Wednesday, September 30, 2009

Webb City Sentinel column - 10/2/09

We are always delighted when children come to the market, whether as customers, vendors or just to see the sights. And we’ve had plenty of all three lately.

Friday, the third graders from Eugene Field visited the market. They interviewed customers and vendors, sought out new vegetables (the coyote squash with its prickly spines was a standout as were the gigantic sweet potatoes), listened to the music, learned about the market, and enjoyed a cookie baked by Bill McLaughlin of Hazel’s Bakery.

This week I got to be the special lunch guest at Webster School. I am always impressed with how well behaved the students at Webster are. They listen carefully and are full of curiosity. The last group of students was particularly eager to examine the winter squash I brought from Fredrickson Farms. I had three kinds of acorn squash, plus butternut, turban, and Curshaw squash, peanut pumpkin, and neck pumpkin. Each was more unusual than the last with the last three consistently receiving ooohs. And what singers they are. Each year we finish up with a song about scarecrows. We run through a practice and then sing it for real. They sang with such enthusiasm that I believe we scared off every bird in the neighborhood.

The students at Webster make scarecrows each year for their Hoe Down celebration. On October 16th, the scarecrows will be on display at the market for our annual scarecrow day. Come vote for your favorite. The first place scarecrow wins mini-pumpkins for the students that made it.

Also on the 16th, Parents as Teachers is sponsoring pumpkin painting at the market, so we should be awash with little children. The streetcar will be giving free rides from about 11 to 1 on that day as well.

During October, we’ll have the pumpkin painting tables set up during every market. We supply the paints, brushes and cover up shirts. You supply the pumpkin, which you can buy at the market or bring. Suzy and Sammy Scarecrow will pose for photos the market.

You can have a pumpkin painted for you at the Proctor Kids’ Pumpkin Patch. The Proctor children, who raise pumpkins and decorative gourds, have opened a stand at the market. The older children are at Webb City High School on Fridays, but the younger ones are home schooled and their pumpkin project is part of their learning experience.

Other market news – The Black Forest House Pastry Shop expands its specialties starting today. In addition to the “regular” European and American pastries and sugar-free and gluten-free items, the Shop has onion pie (despite how it sounds, it’s yummy), ham and egg strudel squares, Bavarian pretzels and rolls, Black Forest cake, roasted almond cake, hardrolls, Christmas stollen, Christmas cookies, and peppernuts. Now to get a true flavor, here’s some of the Bavarian translation: zwiebelkuchen, blätterteig, laugeweck, schwarzwälderkirschtorte, binenstich, brötchen, elisen lebkuchen, and pfeffernüsse.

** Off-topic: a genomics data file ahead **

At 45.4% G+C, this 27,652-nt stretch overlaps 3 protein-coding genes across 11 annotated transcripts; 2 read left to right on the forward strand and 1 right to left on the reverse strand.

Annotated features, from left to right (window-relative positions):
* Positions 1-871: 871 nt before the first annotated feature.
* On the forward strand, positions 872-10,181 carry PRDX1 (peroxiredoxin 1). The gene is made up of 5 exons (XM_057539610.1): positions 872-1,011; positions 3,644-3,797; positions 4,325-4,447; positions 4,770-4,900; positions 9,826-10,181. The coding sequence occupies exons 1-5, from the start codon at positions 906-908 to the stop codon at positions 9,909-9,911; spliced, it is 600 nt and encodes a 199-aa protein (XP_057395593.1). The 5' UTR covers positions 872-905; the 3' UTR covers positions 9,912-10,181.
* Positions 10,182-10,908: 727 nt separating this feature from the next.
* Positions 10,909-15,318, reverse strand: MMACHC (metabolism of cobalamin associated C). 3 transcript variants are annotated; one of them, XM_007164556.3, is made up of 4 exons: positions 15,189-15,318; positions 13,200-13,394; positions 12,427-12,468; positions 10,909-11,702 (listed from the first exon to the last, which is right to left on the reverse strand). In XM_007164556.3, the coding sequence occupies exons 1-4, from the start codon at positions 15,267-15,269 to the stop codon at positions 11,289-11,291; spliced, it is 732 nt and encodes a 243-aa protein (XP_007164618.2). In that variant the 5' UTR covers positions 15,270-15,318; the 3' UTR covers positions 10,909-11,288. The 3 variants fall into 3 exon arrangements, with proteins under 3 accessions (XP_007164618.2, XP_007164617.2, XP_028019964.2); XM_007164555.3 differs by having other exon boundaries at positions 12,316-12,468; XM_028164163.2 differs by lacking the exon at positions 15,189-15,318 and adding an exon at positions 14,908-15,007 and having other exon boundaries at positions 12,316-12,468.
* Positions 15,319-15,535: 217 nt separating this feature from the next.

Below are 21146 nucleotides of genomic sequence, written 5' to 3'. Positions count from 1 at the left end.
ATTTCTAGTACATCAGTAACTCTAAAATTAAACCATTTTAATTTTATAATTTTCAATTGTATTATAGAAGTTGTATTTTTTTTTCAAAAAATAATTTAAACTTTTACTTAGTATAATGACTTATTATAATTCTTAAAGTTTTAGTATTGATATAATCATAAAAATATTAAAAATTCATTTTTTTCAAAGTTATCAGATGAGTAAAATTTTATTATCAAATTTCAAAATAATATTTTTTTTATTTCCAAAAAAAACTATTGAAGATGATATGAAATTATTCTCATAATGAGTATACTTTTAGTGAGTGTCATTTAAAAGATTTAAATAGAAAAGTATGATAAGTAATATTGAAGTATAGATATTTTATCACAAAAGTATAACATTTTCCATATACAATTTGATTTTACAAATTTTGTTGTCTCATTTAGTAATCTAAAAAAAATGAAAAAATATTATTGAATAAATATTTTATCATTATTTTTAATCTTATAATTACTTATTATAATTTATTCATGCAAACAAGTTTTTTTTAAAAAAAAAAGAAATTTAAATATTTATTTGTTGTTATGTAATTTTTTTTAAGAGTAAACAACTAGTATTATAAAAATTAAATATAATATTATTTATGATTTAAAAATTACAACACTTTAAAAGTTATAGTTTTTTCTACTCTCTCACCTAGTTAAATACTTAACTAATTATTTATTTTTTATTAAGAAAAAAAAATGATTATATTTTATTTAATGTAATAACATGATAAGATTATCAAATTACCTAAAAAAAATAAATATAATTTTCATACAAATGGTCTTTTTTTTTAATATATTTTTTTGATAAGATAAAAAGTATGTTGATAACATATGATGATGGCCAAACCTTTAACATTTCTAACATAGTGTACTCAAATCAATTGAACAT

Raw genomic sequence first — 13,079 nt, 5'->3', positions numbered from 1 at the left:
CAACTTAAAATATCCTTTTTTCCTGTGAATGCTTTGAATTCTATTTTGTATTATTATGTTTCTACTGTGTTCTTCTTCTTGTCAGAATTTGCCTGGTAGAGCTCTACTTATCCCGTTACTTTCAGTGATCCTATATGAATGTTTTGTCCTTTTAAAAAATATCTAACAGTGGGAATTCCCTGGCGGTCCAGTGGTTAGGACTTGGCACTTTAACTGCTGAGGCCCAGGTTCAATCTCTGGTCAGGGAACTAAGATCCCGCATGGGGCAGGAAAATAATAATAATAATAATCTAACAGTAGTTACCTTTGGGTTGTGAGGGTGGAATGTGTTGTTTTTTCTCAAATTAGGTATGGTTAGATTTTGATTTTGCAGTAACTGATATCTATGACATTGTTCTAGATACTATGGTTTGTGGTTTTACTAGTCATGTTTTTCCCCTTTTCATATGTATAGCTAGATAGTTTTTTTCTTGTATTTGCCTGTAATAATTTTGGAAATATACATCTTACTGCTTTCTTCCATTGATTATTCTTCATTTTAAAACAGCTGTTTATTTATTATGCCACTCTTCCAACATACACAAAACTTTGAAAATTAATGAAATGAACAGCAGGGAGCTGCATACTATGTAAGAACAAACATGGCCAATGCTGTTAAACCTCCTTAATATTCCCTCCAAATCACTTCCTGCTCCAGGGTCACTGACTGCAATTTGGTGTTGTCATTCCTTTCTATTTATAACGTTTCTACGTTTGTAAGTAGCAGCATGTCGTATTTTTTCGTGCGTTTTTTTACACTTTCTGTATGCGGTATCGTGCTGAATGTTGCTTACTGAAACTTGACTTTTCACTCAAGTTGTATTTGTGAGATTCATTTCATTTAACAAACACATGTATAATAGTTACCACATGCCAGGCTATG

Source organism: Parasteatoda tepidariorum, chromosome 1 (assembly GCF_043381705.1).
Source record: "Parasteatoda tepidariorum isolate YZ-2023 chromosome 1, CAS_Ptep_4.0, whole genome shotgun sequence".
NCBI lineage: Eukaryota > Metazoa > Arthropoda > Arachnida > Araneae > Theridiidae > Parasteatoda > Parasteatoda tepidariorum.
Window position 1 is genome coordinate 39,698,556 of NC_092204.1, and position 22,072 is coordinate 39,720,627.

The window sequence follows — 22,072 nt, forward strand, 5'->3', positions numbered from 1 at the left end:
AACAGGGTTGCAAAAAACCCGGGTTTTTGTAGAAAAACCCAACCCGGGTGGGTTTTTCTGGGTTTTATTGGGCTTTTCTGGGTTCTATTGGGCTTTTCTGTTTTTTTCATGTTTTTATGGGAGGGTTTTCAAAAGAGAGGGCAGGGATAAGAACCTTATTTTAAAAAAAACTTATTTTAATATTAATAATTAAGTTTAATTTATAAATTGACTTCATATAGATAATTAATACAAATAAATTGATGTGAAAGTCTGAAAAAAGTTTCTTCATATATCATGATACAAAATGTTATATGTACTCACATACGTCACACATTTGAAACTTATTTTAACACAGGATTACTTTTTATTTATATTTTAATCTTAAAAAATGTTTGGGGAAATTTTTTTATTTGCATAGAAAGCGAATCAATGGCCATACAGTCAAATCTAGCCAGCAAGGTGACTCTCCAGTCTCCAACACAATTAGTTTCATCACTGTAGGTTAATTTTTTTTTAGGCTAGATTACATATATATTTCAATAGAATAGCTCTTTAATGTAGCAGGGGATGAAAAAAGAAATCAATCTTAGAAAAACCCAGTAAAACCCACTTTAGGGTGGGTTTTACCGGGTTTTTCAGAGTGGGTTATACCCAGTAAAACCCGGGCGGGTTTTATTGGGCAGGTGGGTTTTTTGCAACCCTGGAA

Bert and Daffol, bakers and owners of the Shop, take special orders (with three days notice) and will deliver within a 20-mile radius.

Bill Perry was kind enough to stop by this week to say that he had visited a lovely market in Colorado. He said it had many special qualities but no more special than Webb City’s. I think Bert and Daffol and their pastries are one reason Webb City stands out. Not only is their product a rare delicacy for our area, but they are kind and generous people. I’m always seeing customers claim a hug from Bert and rarely does a market end without Daffol bringing a box of pastries to the information desk for us to give Damascus House, a local men’s shelter. When I first began dropping the goodies off at the House, the residents would head upstairs to the kitchen with the box. Now they give me just enough time to start the car before they dig into the pastries right on the sidewalk. I’m with them. Bert and Daffol’s pastries are too good to wait.

The market is open from 11 to 2 on Fridays only during October. Lunch today is chili mac, peas and carrots, roll, fruit fluff and drink for $6. Kevin Snyder plays between 11 & 1.

Next Friday, lunch is lasagna, side salad, garlic bread, peanut butter cookies and drink for $6 and Gospel Strings.